Before I started this little project I had previously read no more than a few verses at a time. I fully admit, it was a very few verses indeed. For years I had a hand-me-down Bible from my Mom. The front had an illustration with little Golden-book style children sitting at Jesus’s feet. I read the first few lines of Genesis a few times and that was about it. I probably wouldn’t have read it at all if it weren’t for my book project. I’m sure there are those that wince at the fact that I started reading the Bible to check off an item on a list, but I did read it, and truly, I don’t think God minds. This time around I went with the black, leatherette version with my maiden name embossed in gold on it. Also a gift from Mom.

More importantly, for the most part I enjoyed reading the Bible. Now if anyone gets mad at the “for the most part,” I suspect you’ve perhaps not read this whole thing. There are some parts that are quite tedious, especially in the Old Testament. I understand that the measurements for temples were important and that the head counts for the tribes were important. I am no scholar, but I definitely had the feeling that the Old Testament, in its day, served not only as a religious text, but also as a law book, a cultural rule book, and a history book. That’s a lot to expect from one book. It can’t all be fire and brimstone and manna from heaven.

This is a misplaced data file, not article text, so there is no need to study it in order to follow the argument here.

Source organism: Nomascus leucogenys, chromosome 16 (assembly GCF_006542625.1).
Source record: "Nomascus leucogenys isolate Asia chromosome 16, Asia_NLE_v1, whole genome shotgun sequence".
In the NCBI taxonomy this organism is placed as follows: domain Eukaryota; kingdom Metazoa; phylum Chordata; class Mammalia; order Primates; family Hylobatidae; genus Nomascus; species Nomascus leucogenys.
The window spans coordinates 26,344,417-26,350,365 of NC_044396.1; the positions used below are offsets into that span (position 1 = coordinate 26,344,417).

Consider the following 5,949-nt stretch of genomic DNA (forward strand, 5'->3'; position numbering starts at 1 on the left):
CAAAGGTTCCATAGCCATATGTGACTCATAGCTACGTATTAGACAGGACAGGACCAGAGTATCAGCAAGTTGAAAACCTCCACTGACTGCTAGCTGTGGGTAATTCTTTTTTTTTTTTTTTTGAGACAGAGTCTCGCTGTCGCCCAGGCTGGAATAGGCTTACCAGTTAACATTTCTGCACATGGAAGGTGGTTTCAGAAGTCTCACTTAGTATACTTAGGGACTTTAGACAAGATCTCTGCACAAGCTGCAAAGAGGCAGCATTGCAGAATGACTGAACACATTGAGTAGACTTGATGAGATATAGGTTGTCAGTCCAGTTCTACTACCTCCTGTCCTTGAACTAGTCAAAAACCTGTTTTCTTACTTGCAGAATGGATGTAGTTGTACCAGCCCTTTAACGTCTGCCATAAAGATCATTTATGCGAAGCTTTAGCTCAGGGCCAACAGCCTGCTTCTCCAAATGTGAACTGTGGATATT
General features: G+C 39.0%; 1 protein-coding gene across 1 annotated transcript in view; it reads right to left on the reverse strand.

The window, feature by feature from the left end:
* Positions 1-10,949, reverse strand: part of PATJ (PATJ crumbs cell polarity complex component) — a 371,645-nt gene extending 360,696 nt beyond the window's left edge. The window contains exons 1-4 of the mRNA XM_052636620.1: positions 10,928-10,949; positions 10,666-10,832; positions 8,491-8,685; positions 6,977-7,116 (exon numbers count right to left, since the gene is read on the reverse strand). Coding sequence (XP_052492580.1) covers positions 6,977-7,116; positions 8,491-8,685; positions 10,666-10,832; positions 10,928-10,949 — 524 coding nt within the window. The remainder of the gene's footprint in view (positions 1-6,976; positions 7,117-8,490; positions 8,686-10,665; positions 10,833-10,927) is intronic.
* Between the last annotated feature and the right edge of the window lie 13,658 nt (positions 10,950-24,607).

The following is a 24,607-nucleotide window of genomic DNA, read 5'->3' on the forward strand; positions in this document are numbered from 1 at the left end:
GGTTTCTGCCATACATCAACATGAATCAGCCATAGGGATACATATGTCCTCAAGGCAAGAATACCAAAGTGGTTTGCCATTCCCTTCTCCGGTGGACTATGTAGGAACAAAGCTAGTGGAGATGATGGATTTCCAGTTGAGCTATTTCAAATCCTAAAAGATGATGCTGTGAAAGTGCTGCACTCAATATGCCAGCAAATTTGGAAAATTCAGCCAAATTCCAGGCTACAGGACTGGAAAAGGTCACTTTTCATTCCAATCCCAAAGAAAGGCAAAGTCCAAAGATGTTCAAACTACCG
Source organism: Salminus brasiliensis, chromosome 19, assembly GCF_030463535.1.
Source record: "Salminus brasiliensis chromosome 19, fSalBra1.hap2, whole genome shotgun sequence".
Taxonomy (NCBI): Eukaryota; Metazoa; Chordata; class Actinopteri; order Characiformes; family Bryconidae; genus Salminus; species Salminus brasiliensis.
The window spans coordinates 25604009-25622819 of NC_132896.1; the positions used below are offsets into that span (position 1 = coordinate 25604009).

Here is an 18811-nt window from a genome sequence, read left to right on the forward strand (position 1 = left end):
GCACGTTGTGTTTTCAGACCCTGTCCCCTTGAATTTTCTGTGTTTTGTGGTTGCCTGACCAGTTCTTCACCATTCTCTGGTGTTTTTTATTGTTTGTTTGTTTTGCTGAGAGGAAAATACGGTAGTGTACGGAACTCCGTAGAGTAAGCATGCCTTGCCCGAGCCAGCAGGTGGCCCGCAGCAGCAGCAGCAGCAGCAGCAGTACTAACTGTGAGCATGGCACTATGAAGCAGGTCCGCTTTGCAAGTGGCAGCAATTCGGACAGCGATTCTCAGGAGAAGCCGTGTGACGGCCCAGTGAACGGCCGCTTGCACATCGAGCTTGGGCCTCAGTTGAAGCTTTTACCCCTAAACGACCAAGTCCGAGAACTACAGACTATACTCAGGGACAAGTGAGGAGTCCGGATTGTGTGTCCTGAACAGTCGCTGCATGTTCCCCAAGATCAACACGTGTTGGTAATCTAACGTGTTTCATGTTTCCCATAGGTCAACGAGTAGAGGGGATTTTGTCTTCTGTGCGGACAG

It may come as no surprise that I most enjoyed the Gospels (the books in the New Testaments that talk about Jesus’s life). I respond better to stories, and it truly is an amazing story. It left me feeling lighter and more hopeful after I read it. I admired Jesus’s patience. I barely have patience to explain things as complicated as tying shoe laces to my four-year-old, let alone the concept of grace. Of course entire books are written on the subject of grace alone, and I will leave it to those much better suited to it.

Now that I’ve come to the end of it, I rather miss my Bible reading time. For a few seconds I wondered if I shouldn’t just start again at the beginning. I quickly thought better of that. But I have yet to figure out a coherent plan. For the moment, I’m going to play it by ear and see where life takes me. I never thought it would take me here, after all, and things have turned out pretty good.